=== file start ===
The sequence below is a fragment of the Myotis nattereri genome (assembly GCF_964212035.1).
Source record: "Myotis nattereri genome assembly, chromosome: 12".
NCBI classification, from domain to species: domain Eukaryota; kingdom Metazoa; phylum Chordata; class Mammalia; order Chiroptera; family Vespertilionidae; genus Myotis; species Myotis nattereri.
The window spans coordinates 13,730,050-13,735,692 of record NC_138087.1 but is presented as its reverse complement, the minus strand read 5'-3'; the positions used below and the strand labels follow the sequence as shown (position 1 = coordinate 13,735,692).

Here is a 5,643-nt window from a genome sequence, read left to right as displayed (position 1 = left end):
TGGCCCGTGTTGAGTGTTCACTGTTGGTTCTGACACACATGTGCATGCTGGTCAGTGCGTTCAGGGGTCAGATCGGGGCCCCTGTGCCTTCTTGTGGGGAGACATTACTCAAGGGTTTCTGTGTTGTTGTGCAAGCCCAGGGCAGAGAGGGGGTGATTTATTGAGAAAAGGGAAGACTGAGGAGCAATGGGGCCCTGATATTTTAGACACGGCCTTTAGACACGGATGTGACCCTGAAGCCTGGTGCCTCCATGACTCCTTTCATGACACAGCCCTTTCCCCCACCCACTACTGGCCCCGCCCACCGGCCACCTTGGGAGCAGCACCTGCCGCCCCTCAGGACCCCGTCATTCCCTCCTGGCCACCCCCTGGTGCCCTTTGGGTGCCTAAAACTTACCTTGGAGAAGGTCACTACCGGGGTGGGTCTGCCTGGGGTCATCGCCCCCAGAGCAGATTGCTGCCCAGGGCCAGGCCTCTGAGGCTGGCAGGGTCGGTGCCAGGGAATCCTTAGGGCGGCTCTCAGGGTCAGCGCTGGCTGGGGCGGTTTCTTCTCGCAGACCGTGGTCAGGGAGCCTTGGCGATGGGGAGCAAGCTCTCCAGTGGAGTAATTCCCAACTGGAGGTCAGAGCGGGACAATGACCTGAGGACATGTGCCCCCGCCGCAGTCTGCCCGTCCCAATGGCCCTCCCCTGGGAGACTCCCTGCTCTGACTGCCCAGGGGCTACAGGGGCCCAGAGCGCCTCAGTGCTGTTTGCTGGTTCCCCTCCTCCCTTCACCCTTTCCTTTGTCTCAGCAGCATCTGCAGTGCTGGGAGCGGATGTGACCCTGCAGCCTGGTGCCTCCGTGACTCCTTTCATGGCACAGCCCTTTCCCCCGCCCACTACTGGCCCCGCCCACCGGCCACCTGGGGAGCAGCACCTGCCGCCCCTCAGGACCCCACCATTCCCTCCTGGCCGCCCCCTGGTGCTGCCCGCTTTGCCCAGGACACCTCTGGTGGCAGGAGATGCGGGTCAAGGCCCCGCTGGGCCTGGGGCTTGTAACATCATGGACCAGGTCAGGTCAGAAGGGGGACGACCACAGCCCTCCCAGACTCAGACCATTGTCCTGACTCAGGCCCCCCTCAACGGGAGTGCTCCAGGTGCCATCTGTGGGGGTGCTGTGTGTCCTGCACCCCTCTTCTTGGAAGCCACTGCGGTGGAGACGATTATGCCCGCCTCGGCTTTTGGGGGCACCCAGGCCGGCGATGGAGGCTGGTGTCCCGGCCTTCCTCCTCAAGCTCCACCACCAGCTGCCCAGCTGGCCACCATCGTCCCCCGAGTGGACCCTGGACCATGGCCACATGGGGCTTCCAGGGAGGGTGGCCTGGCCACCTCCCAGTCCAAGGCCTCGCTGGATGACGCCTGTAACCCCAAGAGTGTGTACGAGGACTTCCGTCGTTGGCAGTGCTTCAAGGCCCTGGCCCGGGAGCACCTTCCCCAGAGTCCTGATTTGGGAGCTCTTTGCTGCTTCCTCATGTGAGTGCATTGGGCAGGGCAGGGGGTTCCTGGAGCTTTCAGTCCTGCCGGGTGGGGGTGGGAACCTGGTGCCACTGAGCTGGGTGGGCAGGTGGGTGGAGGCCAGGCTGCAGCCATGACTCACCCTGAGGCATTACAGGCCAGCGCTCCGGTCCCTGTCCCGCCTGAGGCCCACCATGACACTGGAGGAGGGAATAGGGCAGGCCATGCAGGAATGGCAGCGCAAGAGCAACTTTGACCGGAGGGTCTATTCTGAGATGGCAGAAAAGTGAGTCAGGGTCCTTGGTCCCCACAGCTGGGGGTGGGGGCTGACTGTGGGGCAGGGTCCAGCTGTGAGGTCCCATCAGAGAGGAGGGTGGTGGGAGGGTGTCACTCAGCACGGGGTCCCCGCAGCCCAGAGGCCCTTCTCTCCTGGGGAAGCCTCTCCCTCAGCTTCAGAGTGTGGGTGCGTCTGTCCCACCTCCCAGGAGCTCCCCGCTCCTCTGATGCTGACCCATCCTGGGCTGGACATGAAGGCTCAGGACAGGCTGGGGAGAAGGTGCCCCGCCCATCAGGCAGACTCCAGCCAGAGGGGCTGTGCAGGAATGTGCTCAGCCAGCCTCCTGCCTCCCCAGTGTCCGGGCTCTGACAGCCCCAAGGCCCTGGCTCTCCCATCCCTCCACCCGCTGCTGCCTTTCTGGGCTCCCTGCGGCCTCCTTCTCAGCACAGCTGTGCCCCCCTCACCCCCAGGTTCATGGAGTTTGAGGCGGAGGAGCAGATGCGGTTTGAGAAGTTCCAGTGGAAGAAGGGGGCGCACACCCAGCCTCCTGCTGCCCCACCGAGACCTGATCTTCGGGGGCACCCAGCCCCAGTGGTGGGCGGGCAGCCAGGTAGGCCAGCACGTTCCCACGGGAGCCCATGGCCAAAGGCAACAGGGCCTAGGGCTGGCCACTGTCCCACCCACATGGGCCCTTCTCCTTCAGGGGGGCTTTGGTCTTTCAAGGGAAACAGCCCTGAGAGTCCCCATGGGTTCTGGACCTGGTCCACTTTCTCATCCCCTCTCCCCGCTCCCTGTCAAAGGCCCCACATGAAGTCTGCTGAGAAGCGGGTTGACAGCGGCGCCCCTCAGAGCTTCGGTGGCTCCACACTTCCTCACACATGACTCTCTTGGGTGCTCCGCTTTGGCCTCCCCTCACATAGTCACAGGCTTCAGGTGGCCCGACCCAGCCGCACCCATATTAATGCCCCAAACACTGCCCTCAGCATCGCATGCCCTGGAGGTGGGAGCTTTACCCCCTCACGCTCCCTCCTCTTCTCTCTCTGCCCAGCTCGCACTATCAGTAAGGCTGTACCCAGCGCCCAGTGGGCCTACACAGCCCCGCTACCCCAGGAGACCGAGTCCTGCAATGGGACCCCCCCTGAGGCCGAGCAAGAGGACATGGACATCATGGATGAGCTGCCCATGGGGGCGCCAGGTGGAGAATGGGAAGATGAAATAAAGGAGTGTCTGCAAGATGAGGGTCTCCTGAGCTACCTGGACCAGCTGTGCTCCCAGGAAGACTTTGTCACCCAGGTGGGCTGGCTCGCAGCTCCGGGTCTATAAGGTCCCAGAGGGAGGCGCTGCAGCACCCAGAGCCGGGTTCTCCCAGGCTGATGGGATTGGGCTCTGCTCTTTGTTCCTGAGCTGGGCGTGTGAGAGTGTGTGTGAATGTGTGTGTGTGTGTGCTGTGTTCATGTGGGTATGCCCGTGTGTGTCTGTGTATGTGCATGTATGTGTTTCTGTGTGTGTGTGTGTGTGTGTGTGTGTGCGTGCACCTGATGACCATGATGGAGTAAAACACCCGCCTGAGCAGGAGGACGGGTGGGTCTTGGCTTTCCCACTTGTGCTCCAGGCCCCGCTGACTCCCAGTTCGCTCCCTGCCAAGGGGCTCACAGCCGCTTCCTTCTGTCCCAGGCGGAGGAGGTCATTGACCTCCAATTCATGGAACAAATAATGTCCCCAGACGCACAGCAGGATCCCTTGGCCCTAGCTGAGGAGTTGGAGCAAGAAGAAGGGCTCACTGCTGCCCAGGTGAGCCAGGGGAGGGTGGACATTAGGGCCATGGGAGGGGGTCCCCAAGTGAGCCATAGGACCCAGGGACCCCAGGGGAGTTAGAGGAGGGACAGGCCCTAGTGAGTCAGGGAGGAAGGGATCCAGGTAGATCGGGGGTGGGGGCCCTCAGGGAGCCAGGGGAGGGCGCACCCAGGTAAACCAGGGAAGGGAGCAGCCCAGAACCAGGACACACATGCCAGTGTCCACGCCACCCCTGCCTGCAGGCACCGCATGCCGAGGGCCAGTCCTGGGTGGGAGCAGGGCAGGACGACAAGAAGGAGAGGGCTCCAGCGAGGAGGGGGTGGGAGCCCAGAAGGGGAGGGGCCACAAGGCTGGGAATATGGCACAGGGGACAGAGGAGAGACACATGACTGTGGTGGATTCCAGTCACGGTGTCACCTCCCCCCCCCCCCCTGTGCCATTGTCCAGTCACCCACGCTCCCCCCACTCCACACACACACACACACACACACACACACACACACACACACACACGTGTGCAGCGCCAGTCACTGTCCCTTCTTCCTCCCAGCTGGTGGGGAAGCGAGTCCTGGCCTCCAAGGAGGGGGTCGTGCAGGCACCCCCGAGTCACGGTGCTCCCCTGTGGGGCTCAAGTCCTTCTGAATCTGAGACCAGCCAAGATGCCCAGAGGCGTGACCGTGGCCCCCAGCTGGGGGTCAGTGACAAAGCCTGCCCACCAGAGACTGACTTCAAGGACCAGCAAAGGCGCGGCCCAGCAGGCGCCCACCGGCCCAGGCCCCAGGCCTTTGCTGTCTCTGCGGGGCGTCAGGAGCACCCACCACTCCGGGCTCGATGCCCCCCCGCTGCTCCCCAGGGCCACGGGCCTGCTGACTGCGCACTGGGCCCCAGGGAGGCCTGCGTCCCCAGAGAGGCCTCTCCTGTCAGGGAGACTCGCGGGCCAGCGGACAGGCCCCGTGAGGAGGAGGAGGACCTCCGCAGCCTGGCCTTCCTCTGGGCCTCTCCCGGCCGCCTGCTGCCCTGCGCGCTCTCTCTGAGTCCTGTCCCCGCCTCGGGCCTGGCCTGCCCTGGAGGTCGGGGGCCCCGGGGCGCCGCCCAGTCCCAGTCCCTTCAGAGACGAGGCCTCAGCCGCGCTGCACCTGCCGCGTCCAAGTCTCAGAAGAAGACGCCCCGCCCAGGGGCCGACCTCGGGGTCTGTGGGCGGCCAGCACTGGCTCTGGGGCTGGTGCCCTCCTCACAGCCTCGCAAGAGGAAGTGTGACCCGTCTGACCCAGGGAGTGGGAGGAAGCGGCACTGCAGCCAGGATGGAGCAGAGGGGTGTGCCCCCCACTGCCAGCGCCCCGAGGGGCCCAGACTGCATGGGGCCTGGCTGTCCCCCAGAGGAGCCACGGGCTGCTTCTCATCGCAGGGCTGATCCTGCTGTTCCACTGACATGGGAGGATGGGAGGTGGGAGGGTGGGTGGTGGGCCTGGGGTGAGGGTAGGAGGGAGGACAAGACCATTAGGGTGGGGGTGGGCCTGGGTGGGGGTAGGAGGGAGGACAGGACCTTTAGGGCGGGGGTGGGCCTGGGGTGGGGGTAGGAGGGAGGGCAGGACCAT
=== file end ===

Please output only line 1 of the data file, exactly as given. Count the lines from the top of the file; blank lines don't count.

The sequence below is a fragment of the Myotis nattereri genome (assembly GCF_964212035.1).